The Sallisaw Board of Commissioners has approved a resolution allowing the city to apply to the Oklahoma Department of Transportation to use Transport Alternatives Program (TAP) funds for construction and installation of crosswalk signals and traffic control systems at Cherokee Avenue and Elm Street.
The project entails what George Bormann, director of grants and economic development for the city, says is “the complete kit and caboodle âÂ€Â” push-button poles, traffic lights, everything.”
Detailed in the application that is being submitted today to ODOT is four-way, push-button access across Elm and Cherokee, connecting the downtown district to the public library and farmers market area, providing “a safe pedestrian crosswalk, especially with the swimming complex and the skateboard park coming, too. It will just be another avenue that we‚ll have safe crossing across the highway,” Bormann told the commissioners at Thursday‚s special meeting.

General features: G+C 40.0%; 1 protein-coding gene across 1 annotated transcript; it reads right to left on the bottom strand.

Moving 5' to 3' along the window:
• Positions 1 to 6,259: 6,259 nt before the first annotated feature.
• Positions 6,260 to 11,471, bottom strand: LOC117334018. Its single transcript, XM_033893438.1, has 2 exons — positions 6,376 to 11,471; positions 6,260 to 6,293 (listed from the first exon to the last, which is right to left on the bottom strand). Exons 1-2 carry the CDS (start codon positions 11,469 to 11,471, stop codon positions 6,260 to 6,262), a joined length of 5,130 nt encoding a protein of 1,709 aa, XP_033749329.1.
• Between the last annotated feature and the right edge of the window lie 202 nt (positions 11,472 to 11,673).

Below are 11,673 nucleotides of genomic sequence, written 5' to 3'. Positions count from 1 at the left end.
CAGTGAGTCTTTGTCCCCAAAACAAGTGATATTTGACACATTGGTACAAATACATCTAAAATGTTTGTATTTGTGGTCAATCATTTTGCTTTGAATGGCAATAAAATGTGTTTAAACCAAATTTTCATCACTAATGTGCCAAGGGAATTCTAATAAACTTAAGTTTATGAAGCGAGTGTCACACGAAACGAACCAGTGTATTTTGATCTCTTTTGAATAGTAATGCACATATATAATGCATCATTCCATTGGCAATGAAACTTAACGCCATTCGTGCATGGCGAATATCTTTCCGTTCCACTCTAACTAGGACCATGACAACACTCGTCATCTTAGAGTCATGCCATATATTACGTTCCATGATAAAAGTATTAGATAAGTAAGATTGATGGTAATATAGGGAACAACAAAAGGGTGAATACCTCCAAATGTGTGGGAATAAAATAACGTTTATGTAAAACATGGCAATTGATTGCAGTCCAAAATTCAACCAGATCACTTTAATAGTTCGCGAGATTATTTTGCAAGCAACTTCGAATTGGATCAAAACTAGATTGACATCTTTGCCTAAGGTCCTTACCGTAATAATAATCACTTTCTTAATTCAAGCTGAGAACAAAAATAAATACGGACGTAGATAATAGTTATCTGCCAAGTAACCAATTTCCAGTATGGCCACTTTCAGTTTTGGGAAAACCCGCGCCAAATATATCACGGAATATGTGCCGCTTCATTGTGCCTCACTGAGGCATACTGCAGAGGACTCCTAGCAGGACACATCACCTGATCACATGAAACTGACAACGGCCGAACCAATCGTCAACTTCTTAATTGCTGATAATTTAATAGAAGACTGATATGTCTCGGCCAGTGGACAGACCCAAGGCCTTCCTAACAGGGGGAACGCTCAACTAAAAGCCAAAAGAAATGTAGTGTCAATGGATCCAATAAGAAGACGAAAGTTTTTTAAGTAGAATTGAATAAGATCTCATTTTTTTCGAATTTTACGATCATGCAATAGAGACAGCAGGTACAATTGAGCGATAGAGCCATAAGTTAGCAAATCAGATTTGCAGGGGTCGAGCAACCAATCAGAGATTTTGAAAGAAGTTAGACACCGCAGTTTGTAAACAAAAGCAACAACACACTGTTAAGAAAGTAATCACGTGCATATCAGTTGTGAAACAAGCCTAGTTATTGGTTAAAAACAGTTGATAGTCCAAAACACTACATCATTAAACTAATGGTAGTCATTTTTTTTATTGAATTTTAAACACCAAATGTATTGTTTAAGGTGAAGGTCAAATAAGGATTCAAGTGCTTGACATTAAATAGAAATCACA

City Manager Keith Skelton confirmed with Bormann that, in addition to the controlled crosswalks, the project “will also include traffic light control systems, and also new poles.”
The estimated cost of the project is $307,992.50, with the required city matching amount to be 20% of the cost âÂ€Â” $61,598.50. But the application Bormann is submitting includes an incentive to further encourage ODOT to fund the project: A 22% matching amount instead of the 20% threshold amount.
“For the application, we get more points when we provide just a little bit more than 20%,” Bormann explained, which gives the city a better chance of being selected for funding. The city‚s portion of the project would be $67,758.35, “with ODOT picking up the 78% that‚s left over.”
Bormann told the commissioners that the application is the first portion of the process. “If our project is selected, we‚ll make a second round, [ODOT] will come down and do a visit and make sure we‚ve got everything in order. This resolution is just part of that process.”